I was extremely fortunate to be able to attend ALA’s National Library Legislative Day (NLLD) 2016 with a travel stipend from the Friends of YALSA. So I’d like to thank YALSA and the Friends for this wonderful opportunity. Here are a few of my thoughts on those days.
The week before NLLD I had a phone conversation with my state (CA) NLLD coordinator, Deborah Doyle. I like to be prepared so it was helpful to have an idea of what would be happening while I was in DC and what was expected of me. Deborah was great about outlining the main events – the Sunday training for newcomers, the Monday all day briefing with a succession of speakers, and then Tuesday, the actual day, where we would be visiting offices with folders and offering our own brief comments on the information we wanted to impart. As Deborah put it, Tuesday would be “off to the races,” where we would be seeing lots of people. She even gave me advice on what to wear, including checking the weather frequently in advance – advice I should have taken more seriously, because I ended up having to buy a warmer coat while I was there. Who knew it was going to be so cold in DC in May?
The Sunday newcomer training was useful, too, since I’m definitely a novice in this kind of advocacy. My only experience in the past was going to Legislative Day in California many years ago and so I wasn’t sure what to expect as I anticipated the long halls of these very official looking Washington DC buildings. The training was helpful and included how to make our points, how to present our “ask” – what we wanted from them – and the issues we needed to emphasize. We were encouraged to know their interests, use storytelling as a tool and follow up with them afterwards.
The Monday all-day briefing was fascinating. The room was full of library folks from all across the U.S., all there to advocate for critical issues, like confirming Dr. Carla Hayden as Librarian of Congress, funding for school libraries, the Freedom of Information Act Reform, the Email Privacy Act, support of the Lifeline Program and net neutrality rules, and ratification of the Marrakesh Treaty, for those with print disabilities. An issue that had just arisen was the House bill that would prevent the Library of Congress from changing the LC term “illegal aliens” to less pejorative and biased language.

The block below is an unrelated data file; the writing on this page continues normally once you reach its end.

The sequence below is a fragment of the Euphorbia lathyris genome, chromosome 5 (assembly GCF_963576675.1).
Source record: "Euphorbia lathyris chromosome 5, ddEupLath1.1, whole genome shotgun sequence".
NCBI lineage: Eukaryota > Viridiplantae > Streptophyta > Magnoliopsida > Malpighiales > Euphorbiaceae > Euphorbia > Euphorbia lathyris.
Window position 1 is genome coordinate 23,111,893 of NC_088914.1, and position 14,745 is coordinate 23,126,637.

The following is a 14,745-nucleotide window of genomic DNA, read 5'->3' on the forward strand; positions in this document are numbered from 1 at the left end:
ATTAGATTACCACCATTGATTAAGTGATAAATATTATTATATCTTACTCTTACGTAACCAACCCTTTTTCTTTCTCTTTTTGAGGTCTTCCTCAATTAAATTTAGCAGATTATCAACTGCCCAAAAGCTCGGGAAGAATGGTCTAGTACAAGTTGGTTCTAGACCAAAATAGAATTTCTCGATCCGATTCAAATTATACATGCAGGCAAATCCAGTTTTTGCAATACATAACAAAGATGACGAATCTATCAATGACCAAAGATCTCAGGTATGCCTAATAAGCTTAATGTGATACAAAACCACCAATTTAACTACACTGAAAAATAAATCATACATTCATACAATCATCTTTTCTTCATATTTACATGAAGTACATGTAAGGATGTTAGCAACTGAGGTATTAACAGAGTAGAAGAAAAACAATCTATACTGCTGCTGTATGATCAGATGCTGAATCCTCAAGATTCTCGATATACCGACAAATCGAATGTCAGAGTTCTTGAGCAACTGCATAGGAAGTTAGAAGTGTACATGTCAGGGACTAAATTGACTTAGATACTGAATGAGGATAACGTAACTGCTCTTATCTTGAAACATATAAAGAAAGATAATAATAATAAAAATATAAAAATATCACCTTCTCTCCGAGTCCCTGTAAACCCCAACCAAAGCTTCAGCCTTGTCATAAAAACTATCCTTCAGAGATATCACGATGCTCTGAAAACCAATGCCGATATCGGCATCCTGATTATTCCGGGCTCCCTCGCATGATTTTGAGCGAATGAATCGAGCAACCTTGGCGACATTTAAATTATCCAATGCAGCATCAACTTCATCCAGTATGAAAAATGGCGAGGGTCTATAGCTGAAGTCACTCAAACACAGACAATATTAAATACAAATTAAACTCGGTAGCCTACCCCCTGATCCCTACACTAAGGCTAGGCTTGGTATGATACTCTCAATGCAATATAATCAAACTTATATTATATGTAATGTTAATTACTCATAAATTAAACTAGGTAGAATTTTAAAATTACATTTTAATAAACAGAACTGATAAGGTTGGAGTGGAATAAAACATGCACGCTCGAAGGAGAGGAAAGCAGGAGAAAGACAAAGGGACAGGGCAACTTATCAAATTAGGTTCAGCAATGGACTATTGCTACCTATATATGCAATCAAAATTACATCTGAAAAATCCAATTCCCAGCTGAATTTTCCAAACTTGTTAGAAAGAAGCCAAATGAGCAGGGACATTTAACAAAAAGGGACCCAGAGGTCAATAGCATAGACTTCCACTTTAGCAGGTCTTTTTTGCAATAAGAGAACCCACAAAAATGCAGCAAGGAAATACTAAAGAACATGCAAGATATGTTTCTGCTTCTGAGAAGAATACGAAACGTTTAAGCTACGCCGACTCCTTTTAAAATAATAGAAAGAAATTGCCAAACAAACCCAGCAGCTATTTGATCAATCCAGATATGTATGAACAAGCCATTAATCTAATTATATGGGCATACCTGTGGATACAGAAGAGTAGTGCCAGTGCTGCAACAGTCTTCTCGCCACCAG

Keith Fiels, ALA Executive Director and Sari Feldman, ALA President, started the day off with comments about our roles. As Fiels said, “We speak for our constituents,” and Feldman talked about the “power of educating legislators.”
I wasn’t able to stay for the whole training because, like many others, the appointment that had been made for meeting with my state congresswoman’s aide was for that afternoon. So I – along with Susan Hildreth – headed off to Barbara Lee’s office, where the legislative assistant, Emma Mehrabi, was attentive and supportive and it didn’t hurt that her mother is a librarian. She took notes and asked good questions and, as I promised, I followed up with some information about youth experiencing homelessness and public libraries, my particular interest.
The next day I accompanied another attendee to her meeting with a congresswoman’s aide, dropped off informational folders at other offices, found an official badge on the floor of the cafeteria and when I tracked down which office it came from and returned it, I had a brief, but worthwhile, conversation about public libraries with an aide for a congressman from Oklahoma, one of only two Native American congress members.
All around us were other advocates, representing causes dear to them, and it was wonderful to be part of this concerted and heartfelt effort to play our parts in democracy. For example, I had an illuminating conversation with a woman who was there to talk about the importance of brain cancer research. Her personal family experience made her a passionate advocate and I wished her luck in her meetings.
I came away from NLLD for an appreciation for the work our ALA DC office is doing, an understanding of the power of simply showing up, and the satisfaction of having library-related conversations with a range of librarians, library staff, trustees, Friends, congressional aides and anyone else who crossed my path. The amount of information was overwhelming at times, educational and inspiring, and I’m glad I went.
The deadline is December 1, 2016, and I highly recommend applying!
Another way to be involved with your local officials is through District Days this August and Sept., and ideas for this are listed on the YALSA wiki.
And finally, if you’d like to help support the Friends of YALSA, check out this website.
Julie Winkelstein is a Postdoctoral Researcher at the University of Tennessee, Knoxville.